The start of a new year is the best time to begin using OKR goals (Objectives and Key Results), or to ensure you’re achieving the best possible results through your existing OKRs. As you begin preparations for next year, use this checklist to effectively use OKRs and make 2017 your company’s best year yet.
For a refresher, check out how Google uses OKRs to consistently achieve their goals.
1. MOST IMPORTANT: Do Weekly 1-on-1 Check-Ins with 2-way Closed-Loop Feedback Where You Get Status Updates on OKR Goals
This is by far the most important part in having company-wide adoption and success with OKRs. Everything else pretty much doesn’t matter if you’re not doing this. We call this the Pulse OKR.
What you do is you meet with your directs once per week – no exceptions – to ensure you understand the continual progress is being made on completing about 8%-10% of the OKR progress weekly. There are 12 weeks each quarter so that’s your roughly 1/12th of progress that should be made each week.
Weekly cadence is critical for many reasons including that it gives you ability to course-correct in time, before it’s too late and before a bottleneck becomes a major and uncontrollable problem.
Finally, it must be a 2-way closed-loop feedback. Your people need the feedback from the manager on the direction, on how to attain progress, on any course-correcting that must be done. If it’s 1-way and your employees just report to you on their progress then that doesn’t help them at all and thus won’t help you either because they won’t attain their OKRs consistently (plus the adoption of your OKR process will be negligible at your company).
Be a data-driven manager! A weekly pulse report is where employees can show progress, identify red flags, and give you feedback on what they need most at that moment.
2. Your OKR Goals are Not Tasks
It’s probably sufficient to read this article – “WARNING: OKR Goals are not Tasks!” but the key point here is that goals are far more than just some activity which is what tasks are. Goals are about results and outcomes over a span of the quarter. They are measurable and quantifiable. Remember Peter Drucker said: “don’t confuse activity with results” and tasks are activity while goals are results.
3. Hit the 70/30 Ratio
Negotiate OKRs so that 70% come from the bottom-up, while 30% cascade down from management to ensure commitment and buy-in at the individual level, as well as alignment with top-level goals.
4. Have a Limit of only 1-3 Objectives and 1-3 Results
Have no more than 1-3 Objectives with 1-3 Key Results each, per quarter. This gives you a laser focus on the most important priorities and adequate time to complete each.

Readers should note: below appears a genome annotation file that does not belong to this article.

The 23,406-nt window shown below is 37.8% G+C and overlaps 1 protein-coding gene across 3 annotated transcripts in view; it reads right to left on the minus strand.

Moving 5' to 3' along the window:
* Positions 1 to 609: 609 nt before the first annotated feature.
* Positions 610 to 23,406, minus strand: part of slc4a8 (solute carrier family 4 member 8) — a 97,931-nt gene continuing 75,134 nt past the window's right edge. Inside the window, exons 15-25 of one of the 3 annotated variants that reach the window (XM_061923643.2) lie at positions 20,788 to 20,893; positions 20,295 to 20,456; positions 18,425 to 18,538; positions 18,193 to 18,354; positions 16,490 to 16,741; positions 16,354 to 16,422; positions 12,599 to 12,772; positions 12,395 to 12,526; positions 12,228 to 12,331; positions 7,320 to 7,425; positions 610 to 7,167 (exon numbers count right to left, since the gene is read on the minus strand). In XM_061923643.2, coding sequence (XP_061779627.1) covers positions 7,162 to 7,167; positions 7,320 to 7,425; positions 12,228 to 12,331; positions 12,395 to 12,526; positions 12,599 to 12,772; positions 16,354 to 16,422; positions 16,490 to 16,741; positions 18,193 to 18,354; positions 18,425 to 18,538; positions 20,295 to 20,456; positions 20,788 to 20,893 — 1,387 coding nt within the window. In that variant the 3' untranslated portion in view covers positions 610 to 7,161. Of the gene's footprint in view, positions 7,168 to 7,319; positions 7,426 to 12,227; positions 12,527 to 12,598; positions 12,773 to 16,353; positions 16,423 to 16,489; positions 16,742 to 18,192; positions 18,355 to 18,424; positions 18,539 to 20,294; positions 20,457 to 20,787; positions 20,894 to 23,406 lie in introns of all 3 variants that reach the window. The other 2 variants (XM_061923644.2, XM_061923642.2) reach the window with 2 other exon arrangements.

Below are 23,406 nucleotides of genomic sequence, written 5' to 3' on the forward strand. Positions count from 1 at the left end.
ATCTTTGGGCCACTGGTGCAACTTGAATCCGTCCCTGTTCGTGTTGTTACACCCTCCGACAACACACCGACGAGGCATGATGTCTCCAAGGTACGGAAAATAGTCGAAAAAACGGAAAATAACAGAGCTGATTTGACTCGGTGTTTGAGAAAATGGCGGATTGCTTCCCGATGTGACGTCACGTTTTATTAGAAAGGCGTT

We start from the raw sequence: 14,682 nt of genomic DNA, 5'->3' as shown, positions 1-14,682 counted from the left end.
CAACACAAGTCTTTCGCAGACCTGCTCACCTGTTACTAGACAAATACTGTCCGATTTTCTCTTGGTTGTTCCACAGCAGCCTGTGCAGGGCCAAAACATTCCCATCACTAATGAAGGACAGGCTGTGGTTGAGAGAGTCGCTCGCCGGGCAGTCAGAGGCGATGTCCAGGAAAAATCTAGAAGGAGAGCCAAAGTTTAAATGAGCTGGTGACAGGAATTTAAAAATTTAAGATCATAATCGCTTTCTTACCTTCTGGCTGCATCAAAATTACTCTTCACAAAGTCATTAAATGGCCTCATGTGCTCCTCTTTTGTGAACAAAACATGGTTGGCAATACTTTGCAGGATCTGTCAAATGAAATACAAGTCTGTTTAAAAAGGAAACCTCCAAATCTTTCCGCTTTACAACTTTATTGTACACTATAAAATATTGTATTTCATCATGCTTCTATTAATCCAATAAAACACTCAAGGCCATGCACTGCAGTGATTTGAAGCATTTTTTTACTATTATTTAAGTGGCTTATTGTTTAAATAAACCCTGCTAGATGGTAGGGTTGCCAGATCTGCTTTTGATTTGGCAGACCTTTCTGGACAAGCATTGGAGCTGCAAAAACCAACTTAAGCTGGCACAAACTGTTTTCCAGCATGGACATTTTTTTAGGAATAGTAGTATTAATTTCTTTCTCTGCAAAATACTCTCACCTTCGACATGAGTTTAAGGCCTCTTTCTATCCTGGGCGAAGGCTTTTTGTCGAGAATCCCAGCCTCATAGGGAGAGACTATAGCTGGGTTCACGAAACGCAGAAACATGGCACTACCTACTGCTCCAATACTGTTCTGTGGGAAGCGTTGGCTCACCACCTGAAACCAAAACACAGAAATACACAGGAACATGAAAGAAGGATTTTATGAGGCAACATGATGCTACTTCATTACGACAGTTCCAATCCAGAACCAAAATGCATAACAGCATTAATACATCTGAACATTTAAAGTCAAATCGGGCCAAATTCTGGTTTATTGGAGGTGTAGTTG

However, 3-5 Objectives and 3-5 KRs are the typically suggested limit. We recommend 1-3 at least when you start out.
5. Designate a DRI (Directly Responsible Individual)
To guarantee accountability, a DRI “owns” the OKRs and is responsible for overseeing them and summarizing findings at end of each quarter, as well as offering ideas for next quarter.
6. Balance Operational and Aspirational OKR Goals
You may hear that all OKRs should be aspirational and that hitting 70% of them is OK. But in the real world, you actually mostly will see “operational” OKR goals and maybe 10%-30% will be moonshot OKRs. Keep in mind that Operational goals can still be stretch goals but they shouldn’t be moonshots (or aspirational as some call them).
7. Use Action Verbs
Be precise with language when phrasing OKRs – use clarity and actionable words to eliminate confusion.
8. Allow a 2-3-Week Grace Period
Do this at the beginning of the quarter, especially if OKRs are brand-new to your company – you’ll still allow for 10% fulfillment each week for OKRs to be completed by end of quarter.
9. Start now!
CEOs must begin planning OKRs a few weeks prior to every new quarter. During the time leading up, you must meet with executives to document high-level quarterly goals and develop Key Results, share OKRs with the Directly Responsible Individuals (DRIs), distribute them to teams so they can complete their OKRs, share these with executives and individuals, and have individuals finalize their OKRs.
Are you using the tips listed above? Atiim’s OKR Goals Management software makes it easy to prepare for a new year – and continue executing your objectives throughout the year and beyond.
What do you do to make OKRs effective in your organization? Answer in comments below.
Do you manage a company or teams (either as a CEO, a senior executive, a middle manager or even a front-line manager)? Do you set and track objectives? Does aligning employee performance to business goals matter, and are you responsible for driving results? If so, please check out a live demo of Atiim OKR & Goals Management Software and we’d love to hear what you think about it. Thank you!